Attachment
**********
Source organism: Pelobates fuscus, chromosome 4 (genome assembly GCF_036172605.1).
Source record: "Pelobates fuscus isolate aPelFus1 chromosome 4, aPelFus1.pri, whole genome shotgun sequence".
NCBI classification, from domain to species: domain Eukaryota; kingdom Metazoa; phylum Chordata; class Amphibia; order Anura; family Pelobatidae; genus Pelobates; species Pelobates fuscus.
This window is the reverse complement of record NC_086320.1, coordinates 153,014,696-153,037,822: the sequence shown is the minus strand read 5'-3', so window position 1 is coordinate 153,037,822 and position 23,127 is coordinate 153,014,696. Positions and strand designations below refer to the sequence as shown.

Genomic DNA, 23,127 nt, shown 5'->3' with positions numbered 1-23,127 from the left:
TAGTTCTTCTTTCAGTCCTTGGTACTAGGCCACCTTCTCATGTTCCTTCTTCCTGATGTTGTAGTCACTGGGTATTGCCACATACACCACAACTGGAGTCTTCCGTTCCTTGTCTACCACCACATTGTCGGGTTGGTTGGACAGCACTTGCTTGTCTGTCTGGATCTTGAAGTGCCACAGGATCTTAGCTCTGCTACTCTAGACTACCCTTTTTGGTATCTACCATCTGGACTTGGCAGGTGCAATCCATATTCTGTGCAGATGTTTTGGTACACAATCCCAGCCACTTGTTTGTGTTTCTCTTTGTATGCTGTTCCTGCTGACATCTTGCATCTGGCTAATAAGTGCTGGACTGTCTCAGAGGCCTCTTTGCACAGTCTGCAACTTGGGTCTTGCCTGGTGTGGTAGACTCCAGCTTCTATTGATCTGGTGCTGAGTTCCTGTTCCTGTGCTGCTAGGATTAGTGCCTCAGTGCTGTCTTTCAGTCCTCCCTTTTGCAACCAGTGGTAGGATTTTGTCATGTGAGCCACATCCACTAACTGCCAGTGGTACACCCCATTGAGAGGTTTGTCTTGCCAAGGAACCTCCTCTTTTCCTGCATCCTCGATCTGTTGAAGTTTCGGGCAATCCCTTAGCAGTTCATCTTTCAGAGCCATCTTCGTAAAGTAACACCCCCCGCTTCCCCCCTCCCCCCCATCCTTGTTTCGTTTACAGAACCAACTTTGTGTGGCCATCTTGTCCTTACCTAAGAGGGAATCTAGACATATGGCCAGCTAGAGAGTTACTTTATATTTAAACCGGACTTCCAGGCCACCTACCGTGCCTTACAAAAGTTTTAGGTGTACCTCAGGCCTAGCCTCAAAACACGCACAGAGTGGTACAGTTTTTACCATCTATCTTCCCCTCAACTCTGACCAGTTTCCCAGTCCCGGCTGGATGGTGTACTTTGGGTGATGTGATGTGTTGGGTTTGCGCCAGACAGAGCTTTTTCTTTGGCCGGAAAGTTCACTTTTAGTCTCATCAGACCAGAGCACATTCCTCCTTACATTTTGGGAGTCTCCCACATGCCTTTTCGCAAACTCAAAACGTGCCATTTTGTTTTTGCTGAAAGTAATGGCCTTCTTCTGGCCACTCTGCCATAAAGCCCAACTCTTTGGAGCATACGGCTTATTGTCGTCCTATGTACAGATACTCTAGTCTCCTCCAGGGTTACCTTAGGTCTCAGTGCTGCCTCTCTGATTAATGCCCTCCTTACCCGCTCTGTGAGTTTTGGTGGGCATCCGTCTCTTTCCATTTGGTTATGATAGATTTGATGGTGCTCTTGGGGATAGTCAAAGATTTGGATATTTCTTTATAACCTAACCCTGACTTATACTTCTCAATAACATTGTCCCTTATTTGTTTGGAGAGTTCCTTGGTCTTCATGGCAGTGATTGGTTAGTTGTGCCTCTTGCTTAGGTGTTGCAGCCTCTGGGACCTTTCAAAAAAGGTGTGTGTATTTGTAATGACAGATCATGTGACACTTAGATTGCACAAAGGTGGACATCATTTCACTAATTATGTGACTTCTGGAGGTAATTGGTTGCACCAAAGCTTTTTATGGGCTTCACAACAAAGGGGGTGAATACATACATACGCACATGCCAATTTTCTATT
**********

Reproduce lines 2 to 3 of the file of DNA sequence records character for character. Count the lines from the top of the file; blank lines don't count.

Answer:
Source record: "Pelobates fuscus isolate aPelFus1 chromosome 4, aPelFus1.pri, whole genome shotgun sequence".
NCBI classification, from domain to species: domain Eukaryota; kingdom Metazoa; phylum Chordata; class Amphibia; order Anura; family Pelobatidae; genus Pelobates; species Pelobates fuscus.